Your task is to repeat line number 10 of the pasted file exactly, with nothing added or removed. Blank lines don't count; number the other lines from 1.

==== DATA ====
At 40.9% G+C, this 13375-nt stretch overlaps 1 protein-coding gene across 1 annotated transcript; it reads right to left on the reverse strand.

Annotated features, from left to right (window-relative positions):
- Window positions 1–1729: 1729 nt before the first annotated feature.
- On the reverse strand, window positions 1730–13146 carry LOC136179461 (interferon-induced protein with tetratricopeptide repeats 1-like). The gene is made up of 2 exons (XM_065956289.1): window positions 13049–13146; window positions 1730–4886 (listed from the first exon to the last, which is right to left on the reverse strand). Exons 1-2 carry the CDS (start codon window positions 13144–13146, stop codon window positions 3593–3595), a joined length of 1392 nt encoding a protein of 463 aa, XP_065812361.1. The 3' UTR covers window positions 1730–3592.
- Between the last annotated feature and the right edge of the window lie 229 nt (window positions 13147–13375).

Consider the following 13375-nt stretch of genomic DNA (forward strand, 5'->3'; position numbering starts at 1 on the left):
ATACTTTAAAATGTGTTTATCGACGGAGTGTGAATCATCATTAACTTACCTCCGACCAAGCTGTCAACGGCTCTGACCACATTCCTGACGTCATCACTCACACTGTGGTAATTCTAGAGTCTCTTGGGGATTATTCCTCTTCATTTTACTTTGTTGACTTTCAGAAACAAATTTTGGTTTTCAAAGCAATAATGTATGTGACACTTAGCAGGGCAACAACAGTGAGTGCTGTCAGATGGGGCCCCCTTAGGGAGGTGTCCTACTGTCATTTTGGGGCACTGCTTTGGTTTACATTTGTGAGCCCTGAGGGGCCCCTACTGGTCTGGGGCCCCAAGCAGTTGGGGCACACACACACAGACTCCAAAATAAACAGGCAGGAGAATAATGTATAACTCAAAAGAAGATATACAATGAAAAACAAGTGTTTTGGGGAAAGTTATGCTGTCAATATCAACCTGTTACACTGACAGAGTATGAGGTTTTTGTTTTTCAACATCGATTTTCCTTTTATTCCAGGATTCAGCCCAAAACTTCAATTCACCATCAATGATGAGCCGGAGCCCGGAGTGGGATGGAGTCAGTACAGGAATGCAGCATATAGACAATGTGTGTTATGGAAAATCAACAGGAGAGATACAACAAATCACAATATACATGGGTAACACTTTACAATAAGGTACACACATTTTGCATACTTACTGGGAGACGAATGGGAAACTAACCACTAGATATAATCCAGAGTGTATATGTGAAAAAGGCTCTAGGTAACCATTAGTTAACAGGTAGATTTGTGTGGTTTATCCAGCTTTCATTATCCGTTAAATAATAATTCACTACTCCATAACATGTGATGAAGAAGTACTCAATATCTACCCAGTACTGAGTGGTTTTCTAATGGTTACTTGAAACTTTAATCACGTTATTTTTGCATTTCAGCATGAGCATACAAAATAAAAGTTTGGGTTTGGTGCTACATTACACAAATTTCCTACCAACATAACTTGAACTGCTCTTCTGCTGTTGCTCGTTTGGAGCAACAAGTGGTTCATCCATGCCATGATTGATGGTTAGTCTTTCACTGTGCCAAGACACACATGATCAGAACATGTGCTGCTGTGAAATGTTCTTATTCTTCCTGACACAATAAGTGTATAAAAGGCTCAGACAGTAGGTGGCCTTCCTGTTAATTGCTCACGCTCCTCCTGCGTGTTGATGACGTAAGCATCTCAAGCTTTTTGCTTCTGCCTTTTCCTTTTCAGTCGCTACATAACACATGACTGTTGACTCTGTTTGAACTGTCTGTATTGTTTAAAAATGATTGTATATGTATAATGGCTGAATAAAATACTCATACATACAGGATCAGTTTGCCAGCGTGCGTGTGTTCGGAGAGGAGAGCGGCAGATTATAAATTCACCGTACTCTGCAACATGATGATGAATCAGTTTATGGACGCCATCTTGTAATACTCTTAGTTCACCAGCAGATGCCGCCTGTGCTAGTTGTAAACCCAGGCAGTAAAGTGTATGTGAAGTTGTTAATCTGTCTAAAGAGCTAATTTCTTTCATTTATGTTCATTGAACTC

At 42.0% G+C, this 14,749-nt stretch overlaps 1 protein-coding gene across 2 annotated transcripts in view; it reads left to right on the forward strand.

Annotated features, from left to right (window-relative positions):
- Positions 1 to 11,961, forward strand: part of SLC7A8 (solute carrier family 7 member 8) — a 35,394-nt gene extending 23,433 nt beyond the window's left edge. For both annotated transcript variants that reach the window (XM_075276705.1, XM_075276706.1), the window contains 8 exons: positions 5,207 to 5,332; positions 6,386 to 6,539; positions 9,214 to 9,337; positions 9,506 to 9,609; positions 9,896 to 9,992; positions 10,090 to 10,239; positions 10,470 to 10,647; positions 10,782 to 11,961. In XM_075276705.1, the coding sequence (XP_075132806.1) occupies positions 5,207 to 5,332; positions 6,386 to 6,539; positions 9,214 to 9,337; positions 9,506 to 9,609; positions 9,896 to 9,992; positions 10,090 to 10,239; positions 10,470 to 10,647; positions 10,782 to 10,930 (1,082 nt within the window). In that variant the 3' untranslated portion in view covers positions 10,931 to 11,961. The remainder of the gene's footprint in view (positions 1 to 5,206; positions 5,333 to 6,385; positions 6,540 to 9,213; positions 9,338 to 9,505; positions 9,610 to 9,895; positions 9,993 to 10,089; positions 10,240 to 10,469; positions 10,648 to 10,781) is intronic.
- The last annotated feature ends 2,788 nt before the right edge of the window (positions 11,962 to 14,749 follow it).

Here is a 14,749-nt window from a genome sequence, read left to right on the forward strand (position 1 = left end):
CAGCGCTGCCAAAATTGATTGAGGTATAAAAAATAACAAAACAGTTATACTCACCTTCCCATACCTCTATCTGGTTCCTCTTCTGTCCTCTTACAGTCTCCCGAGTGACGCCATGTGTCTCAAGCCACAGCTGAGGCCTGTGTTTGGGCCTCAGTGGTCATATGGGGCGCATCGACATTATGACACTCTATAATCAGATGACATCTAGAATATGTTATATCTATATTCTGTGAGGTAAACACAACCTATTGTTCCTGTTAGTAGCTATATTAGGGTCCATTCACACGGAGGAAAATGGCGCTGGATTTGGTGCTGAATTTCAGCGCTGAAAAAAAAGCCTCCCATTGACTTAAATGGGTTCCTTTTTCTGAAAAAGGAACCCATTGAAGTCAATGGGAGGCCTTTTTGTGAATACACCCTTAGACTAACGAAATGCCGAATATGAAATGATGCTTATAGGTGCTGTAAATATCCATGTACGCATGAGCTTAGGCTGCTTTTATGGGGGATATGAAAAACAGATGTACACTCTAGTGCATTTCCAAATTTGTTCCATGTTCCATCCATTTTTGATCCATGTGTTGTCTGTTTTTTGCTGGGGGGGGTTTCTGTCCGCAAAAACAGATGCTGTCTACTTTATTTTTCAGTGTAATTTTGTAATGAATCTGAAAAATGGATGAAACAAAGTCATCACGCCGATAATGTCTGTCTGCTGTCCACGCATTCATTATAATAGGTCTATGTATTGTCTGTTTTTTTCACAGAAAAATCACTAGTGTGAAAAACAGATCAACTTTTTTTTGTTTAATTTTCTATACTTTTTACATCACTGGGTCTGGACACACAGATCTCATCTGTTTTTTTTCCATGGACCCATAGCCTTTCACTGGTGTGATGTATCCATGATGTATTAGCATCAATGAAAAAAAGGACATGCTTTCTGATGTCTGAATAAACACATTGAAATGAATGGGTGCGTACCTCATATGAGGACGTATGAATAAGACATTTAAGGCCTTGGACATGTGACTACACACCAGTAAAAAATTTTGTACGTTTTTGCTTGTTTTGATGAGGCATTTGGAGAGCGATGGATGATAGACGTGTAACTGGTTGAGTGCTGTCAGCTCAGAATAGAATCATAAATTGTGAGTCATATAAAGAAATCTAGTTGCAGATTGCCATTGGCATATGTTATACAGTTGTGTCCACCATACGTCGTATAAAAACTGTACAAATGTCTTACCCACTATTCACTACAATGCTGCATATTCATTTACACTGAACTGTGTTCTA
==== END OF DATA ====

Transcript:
- Positions 1 to 11,961, forward strand: part of SLC7A8 (solute carrier family 7 member 8) — a 35,394-nt gene extending 23,433 nt beyond the window's left edge. For both annotated transcript variants that reach the window (XM_075276705.1, XM_075276706.1), the window contains 8 exons: positions 5,207 to 5,332; positions 6,386 to 6,539; positions 9,214 to 9,337; positions 9,506 to 9,609; positions 9,896 to 9,992; positions 10,090 to 10,239; positions 10,470 to 10,647; positions 10,782 to 11,961. In XM_075276705.1, the coding sequence (XP_075132806.1) occupies positions 5,207 to 5,332; positions 6,386 to 6,539; positions 9,214 to 9,337; positions 9,506 to 9,609; positions 9,896 to 9,992; positions 10,090 to 10,239; positions 10,470 to 10,647; positions 10,782 to 10,930 (1,082 nt within the window). In that variant the 3' untranslated portion in view covers positions 10,931 to 11,961. The remainder of the gene's footprint in view (positions 1 to 5,206; positions 5,333 to 6,385; positions 6,540 to 9,213; positions 9,338 to 9,505; positions 9,610 to 9,895; positions 9,993 to 10,089; positions 10,240 to 10,469; positions 10,648 to 10,781) is intronic.